Coll 6/65 'Relations between Saudi-Arabia and the Yemen.' [38v] (76/917)
The record is made up of 1 file (457 folios). It was created in 30 Apr 1934-27 Jan 1938. It was written in English and French. The original is part of the British Library: India Office The department of the British Government to which the Government of India reported between 1858 and 1947. The successor to the Court of Directors. Records and Private Papers.
This transcription is created automatically. It may contain errors.
The two high contracting parties, who are bound by Islamic brotherhood and
Arab origin, announce that their two nations are one nation, that they do not
wish any evil to anyone, and that they will do their best to promote the interest
of their nation, in the shade of tranquillity and quietness, and will exert their
best endeavours in all ways for the good of their countries and then natioi\
intending no hostility to anyone.
In the event of any external aggression on the country of one of the two high
contracting parties, the other party shall be bound to carry out the following
(1) To adopt complete neutrality secretly and openly.
(2) To co-operate mentally and morally as far as possible.
(3) To undertake negotiations with the other party to discover the best way
of guaranteeing the safety of the country of that party and of
preventing its being harmed, and to refrain from any act which might
be interpreted as assisting that external aggressor.
In the event of insurrection or hostilities taking place within the country of
one of the two high contracting parties, both of them mutually undertake as
(1) To take all necessary effective measures to prevent the aggressors or the
rebels from making use of their territories.
(2) To prevent fugitives from taking refuge in their countries, and to hand
them over or expel them if they have entered, as explained in articles 9
and 10 above.
(3) To prevent its subjects joining the aggressors or rebels, and to refrain
from encouraging or supplying them.
(4) To prevent assistance, supplies, arms and ammunition reaching the enemy
or the rebels.
The two high contracting parties announce their desire to do everything
possible to facilitate postal and telegraphic services, to increase the communica
tions between the two countries, and to facilitate the exchange of commodities
and agricultural and commercial products between them; to undertake detailed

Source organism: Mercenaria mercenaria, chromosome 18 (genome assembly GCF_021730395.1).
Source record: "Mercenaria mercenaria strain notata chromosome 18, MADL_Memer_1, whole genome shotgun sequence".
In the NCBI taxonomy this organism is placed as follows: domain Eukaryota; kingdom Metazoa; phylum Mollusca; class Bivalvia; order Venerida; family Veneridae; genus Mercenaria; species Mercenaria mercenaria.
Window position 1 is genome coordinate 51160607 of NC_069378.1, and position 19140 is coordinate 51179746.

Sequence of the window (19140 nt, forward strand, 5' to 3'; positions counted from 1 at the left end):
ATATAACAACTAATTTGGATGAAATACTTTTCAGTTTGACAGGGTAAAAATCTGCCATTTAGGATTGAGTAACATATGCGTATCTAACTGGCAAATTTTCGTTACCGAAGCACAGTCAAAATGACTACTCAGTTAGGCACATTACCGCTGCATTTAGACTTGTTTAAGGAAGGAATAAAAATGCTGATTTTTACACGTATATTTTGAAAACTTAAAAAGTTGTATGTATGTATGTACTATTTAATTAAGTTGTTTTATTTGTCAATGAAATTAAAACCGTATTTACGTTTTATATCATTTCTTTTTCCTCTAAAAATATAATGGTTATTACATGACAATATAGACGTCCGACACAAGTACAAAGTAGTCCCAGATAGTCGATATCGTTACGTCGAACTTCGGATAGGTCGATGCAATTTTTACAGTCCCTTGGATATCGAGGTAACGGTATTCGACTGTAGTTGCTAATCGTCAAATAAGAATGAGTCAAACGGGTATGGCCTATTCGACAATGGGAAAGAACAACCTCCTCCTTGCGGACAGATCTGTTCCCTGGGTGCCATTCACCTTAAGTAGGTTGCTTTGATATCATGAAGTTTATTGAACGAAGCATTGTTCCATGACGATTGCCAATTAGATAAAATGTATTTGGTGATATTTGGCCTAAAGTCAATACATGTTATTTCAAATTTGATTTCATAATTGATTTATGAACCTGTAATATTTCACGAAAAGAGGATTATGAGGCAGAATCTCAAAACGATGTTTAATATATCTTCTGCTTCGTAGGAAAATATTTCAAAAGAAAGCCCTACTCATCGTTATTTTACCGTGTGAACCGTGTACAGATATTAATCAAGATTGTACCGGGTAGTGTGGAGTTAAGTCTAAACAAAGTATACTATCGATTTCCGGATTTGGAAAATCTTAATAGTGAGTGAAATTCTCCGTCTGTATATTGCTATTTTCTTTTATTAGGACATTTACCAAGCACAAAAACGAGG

negotiations, in order to conclude a customs agreement to safeguard the economic
interest of their two countries, by unifying customs duties throughout the two
countries, or by special regulations designed to secure the advantage of the two
sides. Nothing in this article shall restrict the freedom of either of the two high
contracting parties in any manner until the conclusion of the agreement referred
to has been accomplished.
Each of the two high contracting parties declares its readiness to authorise
its representatives and delegates abroad, if such there be, to represent the other
party, whenever the other party desires this, in any matter or at any time. It
is understood that whenever representatives of both parties are together in one
place they shall collaborate in order to unify their policy to promote the interests
of their two countries, which are one nation. It is understood that this article
does not restrict the freedom of either side in any manner whatsoever in any
of its rights. Similarly, it cannot be interpreted as limiting the freedom of
either of them or of compelling either to adopt this course.
The contents of the agreement signed on the 5th Shaban, 1350, shall in any
case be cancelled as from the date of ratification of this treaty.
About this item
This file concerns Saudi-Yemeni relations, beginning with the final weeks of hostilities between the two countries before going on to cover peace negotiations and the reoccupation of Hodeidah (also transliterated as Hodeida) by the Yemeni authorities, following the gradual withdrawal of Saudi troops.